20 Rubin, “Ḥanīfiyya”, 108, note 108. It seems that the understanding of Jubilees 22: 24 as referring to a sanctuary built by Abraham is more of a concern for scholars in search of a source for the quranic scene than it is for scholars of Jubilees.
21 Goitein, Ha-islam, 184, notes that in Jubilees 22: 24 the house is built both by Abraham and Jacob. Nonetheless, they are not described as building together at the same time. Rather, Abraham commands Jacob to continue his work after he passes away.
22 It should be mentioned that although Goitein, ibid., emphasizes Jubilees 22: 24, he also notes that Jubilees elaborates here on a link between Abraham and the Temple found already in 2 Chronicles 3: 1, according to which Solomon built the Temple on Mount Moriah (a reference to Gen. 22: 2). Therefore, Goitein too relates our quranic scene indirectly to Gen. 22.
23 Finkel, Joshua, “Jewish, Christian, and Samaritan influences on Arabia”, The Macdonald Presentation Volume (Princeton, 1933), 158–60Google Scholar. Finkel argues that the conflict between the Jews and the Samaritans concerning the location of Mount Moriah (Jerusalem versus Mount Gerizim) emboldened the Arabs to shift the story to a third site.
24 All translations of biblical verses are taken from the NRSV.
25 See Kugel, James L., Traditions of the Bible: a Guide to the Bible as it was at the Start of the Common Era (Cambridge, Mass., 1998), 304–06Google Scholar.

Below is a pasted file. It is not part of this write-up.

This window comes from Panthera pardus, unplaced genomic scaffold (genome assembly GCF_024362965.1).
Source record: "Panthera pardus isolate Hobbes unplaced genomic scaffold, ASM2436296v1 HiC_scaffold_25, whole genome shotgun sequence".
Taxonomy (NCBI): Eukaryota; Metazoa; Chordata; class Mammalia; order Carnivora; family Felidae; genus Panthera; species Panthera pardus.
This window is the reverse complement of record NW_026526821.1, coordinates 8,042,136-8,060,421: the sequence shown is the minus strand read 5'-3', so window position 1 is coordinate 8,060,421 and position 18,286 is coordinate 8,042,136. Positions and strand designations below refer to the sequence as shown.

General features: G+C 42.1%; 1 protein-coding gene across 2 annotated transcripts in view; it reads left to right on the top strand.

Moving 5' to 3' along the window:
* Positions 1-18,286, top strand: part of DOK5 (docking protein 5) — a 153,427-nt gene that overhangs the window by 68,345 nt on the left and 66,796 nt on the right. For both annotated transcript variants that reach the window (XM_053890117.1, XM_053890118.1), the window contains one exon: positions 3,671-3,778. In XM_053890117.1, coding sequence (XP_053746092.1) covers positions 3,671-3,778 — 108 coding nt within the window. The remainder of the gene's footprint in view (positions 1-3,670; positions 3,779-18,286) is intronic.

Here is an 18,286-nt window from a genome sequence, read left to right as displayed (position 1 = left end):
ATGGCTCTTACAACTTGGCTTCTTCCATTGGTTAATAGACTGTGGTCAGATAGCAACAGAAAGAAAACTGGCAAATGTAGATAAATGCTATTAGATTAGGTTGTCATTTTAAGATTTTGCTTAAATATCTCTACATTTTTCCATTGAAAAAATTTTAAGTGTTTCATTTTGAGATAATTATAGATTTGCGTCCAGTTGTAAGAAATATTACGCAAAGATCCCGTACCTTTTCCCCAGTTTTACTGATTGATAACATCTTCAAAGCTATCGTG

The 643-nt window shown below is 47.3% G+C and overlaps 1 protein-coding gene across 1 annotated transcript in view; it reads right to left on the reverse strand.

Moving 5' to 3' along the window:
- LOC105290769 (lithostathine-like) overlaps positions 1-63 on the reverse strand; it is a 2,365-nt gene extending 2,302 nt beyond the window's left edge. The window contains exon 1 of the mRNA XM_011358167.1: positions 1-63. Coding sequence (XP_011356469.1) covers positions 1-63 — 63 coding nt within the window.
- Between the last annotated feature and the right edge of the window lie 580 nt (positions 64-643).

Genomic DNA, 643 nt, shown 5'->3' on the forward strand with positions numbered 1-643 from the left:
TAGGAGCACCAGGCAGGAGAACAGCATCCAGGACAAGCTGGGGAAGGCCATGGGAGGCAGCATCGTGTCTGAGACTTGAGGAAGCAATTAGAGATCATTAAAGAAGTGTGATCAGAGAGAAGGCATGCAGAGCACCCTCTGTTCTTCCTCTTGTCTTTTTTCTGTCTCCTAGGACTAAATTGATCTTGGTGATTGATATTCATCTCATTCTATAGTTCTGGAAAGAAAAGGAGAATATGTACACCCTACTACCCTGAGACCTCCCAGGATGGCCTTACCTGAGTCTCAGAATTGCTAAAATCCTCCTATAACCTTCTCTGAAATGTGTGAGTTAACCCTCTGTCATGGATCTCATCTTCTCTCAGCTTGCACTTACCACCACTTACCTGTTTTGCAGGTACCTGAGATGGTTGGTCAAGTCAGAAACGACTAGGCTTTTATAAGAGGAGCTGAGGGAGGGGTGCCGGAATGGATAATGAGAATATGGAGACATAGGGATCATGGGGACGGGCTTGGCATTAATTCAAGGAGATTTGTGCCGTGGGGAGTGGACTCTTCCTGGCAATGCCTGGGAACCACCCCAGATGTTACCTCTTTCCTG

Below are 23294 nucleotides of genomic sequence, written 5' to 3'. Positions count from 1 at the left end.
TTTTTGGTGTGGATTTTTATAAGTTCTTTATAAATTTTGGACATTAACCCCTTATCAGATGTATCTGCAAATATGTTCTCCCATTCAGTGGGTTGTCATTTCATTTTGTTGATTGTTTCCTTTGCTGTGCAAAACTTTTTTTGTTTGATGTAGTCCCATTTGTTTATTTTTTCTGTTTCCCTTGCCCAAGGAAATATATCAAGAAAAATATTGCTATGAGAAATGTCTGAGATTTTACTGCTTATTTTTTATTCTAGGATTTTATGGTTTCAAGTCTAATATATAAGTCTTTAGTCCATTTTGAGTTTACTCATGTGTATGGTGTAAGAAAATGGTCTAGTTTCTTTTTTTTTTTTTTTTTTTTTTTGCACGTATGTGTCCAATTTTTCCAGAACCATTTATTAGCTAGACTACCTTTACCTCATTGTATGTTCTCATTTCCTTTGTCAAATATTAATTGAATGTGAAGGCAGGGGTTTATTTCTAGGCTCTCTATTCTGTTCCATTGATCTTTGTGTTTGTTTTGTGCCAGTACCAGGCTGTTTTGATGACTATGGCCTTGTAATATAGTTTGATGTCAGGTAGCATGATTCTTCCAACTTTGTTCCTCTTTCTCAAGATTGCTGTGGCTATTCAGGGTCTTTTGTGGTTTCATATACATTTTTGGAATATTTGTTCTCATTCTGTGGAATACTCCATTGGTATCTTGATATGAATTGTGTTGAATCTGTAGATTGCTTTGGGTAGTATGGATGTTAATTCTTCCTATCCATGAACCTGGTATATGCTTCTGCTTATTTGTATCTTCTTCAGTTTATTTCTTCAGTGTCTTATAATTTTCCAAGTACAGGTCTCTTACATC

26 Translation by Feldman, Louis H. in Mason, Steve (ed.), Flavius Josephus: Translation and Commentary (Leiden, 2000), vol. 3, pp. 88–9Google Scholar.
27 “Amphilochii Iconiensis Oratio De Abraham Patriarcha”, ed. and trans. Rompay, L. Van, in Datema, C., Amphilochii Iconiensis Opera (Turnhout, 1978), 286Google Scholar.
29 See Brock, Sebastian, “An anonymous Syriac homily on Abraham (Gen. 22)”, Orientalia Lovaniensia Periodica 12, 1981, 250Google Scholar.
30 Brock, “Binding”, 109, lines 69–79.
32 In Midrash Tanḥuma (began to crystallize in the fifth–seventh centuries, but continued to evolve into the Middle Ages), Wa-yera, 23, they build the altar together; see English translation in Berman, Samuel A., Midrash Tanhuma-Yelamdenu (Hoboken, 1996)Google Scholar, 147. In Midrash Wa-yosha (probably composed at the end of the eleventh century), Abraham builds the altar and Isaac hands him the wood and stones. Abraham is likened to one who builds a bridal home for his son, and Isaac to one who prepares a canopy for himself with joy; see Jellinek, Adolph, Bet ha-Midrasch (Leipzig, 1853), vol. 1, p. 37Google Scholar. See also Yalqut Shimoni (a midrashic thesaurus of the twelfth or thirteenth century) on Genesis, no. 101 (quotes an anonymous Midrash similar to Midrash Wa-yosha) and Sefer Ha-yashar (date of composition disputed, eleventh/twelfth century or beginning of sixteenth century) where Abraham builds and Isaac hands him the stones and mortar; see English translation in Noah, M. M., The Book of Yashar (New York, 1840), 67Google Scholar. These sources are collected in Kasher, M. M., Torah Shelema (Jerusalem, 1938), vol. 3, tome 4, p. 890Google Scholar.